Sardines On Toast

Preparation info

  • Difficulty


  • Serves

    4 to 6

Appears in

Jeremiah Tower Cooks

By Jeremiah Tower

Published 2002

  • About

Don’t laugh.

I cannot think of a canned product that has more of a cult following than sardines. Arguments rage about how long sardines should be aged in the can (yes, there are vintage sardines) and whether they should be Portuguese, French, Spanish, Chinese, or Southeast Asian. In the Philippines, I had the famous delicacy of freshwater sardines from Lake Bombon, but after I saw the polluted lake I was unfairly prejudiced against the fish.

Let’s not get into the whole debate about brislings versus sardines, but do read “Oules of Sardines,” an article that Elizabeth David wrote for The Spectator in 1962. You can find it in her superb An Omelette and a Glass of Wine (1984). Or read Alan Davidson’s essay “What Is a Sardine?” published in the Petits Propos Culinaires, No. 2 (August 1979), published by Prospect Books in London.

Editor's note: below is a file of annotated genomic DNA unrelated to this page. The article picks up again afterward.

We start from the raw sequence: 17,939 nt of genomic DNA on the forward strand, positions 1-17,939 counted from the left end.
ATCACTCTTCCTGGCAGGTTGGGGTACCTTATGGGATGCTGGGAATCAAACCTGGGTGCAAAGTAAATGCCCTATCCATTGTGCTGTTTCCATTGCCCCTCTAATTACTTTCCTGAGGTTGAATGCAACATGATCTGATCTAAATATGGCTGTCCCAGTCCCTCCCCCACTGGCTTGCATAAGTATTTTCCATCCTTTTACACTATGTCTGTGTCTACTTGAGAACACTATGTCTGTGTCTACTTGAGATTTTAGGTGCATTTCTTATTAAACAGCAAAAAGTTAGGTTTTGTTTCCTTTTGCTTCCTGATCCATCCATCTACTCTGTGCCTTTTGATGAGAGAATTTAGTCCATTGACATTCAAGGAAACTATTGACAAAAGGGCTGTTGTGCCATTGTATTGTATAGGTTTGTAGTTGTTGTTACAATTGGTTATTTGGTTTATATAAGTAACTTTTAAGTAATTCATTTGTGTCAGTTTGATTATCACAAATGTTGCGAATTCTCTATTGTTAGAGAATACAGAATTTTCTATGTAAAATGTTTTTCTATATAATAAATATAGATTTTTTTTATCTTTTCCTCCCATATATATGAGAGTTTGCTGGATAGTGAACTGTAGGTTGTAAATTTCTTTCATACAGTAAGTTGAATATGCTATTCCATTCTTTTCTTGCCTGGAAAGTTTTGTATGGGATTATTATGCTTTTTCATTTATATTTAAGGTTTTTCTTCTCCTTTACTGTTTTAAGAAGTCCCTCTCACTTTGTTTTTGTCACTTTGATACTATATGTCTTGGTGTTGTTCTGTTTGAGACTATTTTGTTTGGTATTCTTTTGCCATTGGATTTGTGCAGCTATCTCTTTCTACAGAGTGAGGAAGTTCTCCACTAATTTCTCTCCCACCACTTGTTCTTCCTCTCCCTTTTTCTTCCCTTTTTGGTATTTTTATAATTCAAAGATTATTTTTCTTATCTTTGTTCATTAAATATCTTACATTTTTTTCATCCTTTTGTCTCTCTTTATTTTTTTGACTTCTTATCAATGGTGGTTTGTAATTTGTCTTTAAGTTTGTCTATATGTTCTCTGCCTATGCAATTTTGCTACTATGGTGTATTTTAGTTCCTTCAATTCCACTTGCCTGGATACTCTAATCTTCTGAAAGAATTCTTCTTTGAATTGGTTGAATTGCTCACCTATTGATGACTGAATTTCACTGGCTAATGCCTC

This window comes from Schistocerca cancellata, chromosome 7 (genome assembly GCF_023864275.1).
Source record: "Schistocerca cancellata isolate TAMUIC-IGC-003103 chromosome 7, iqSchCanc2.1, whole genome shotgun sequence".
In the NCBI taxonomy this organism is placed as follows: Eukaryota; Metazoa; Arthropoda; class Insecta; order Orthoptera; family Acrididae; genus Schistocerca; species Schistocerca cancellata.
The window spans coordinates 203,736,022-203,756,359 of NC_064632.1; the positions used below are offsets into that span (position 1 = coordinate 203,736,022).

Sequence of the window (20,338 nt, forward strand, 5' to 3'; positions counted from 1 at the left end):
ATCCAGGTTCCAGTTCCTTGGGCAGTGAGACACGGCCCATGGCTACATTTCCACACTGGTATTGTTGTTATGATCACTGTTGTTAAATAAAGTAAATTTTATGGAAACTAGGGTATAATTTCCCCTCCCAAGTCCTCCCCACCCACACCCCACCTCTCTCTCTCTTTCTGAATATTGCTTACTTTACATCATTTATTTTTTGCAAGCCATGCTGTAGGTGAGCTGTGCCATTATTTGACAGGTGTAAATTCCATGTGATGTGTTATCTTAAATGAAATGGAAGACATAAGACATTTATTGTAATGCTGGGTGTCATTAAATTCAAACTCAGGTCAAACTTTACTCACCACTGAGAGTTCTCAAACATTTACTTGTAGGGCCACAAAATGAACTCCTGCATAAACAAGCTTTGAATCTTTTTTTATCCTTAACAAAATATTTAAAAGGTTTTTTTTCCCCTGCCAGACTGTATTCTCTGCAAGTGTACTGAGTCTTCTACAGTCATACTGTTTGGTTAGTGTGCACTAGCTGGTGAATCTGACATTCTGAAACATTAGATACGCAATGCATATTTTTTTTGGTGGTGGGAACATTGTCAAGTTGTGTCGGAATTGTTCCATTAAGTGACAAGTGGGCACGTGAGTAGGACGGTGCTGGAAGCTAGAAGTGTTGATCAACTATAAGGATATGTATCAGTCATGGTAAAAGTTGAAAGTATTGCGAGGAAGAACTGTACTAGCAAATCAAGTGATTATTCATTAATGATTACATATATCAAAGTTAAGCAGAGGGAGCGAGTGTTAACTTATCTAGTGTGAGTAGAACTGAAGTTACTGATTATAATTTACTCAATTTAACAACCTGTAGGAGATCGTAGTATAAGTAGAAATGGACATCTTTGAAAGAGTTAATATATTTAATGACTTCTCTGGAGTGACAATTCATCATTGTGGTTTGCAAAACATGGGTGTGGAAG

A plate of good quality, canned sardines is a fully satisfying dish that takes only 10 minutes to prepare. Eat them with horseradish, hot sauce, Meyer or salt-preserved lemons, or mayonnaise, but always with freshly grated onion.


  • 2 cans sardines in olive oil or water
  • 1 sweet onion (Walla Walla, Vidalia, Maui, or a fresh red one), peeled
  • 4 leaves fresh mint
  • 2 tablespoons extra virgin olive oil
  • ½ teaspoon sea salt
  • 1 teaspoon freshcoarsely ground black pepper
  • Hot toasted bread, English muffins, or brioche


Finely grate the onion and chop the mint, and mix in a bowl with a pinch of salt and pepper. In another bowl mix the olive oil, salt, and pepper. Pour the oil or water off the sardines and put them on a plate. Pour the seasoned olive oil over them, turn them over in it several times, and serve on hot toast with the mint relish on top.


A bit over the top but amazing is toasted brioche slathered with ham mousse and then topped with the sardines prepared as above.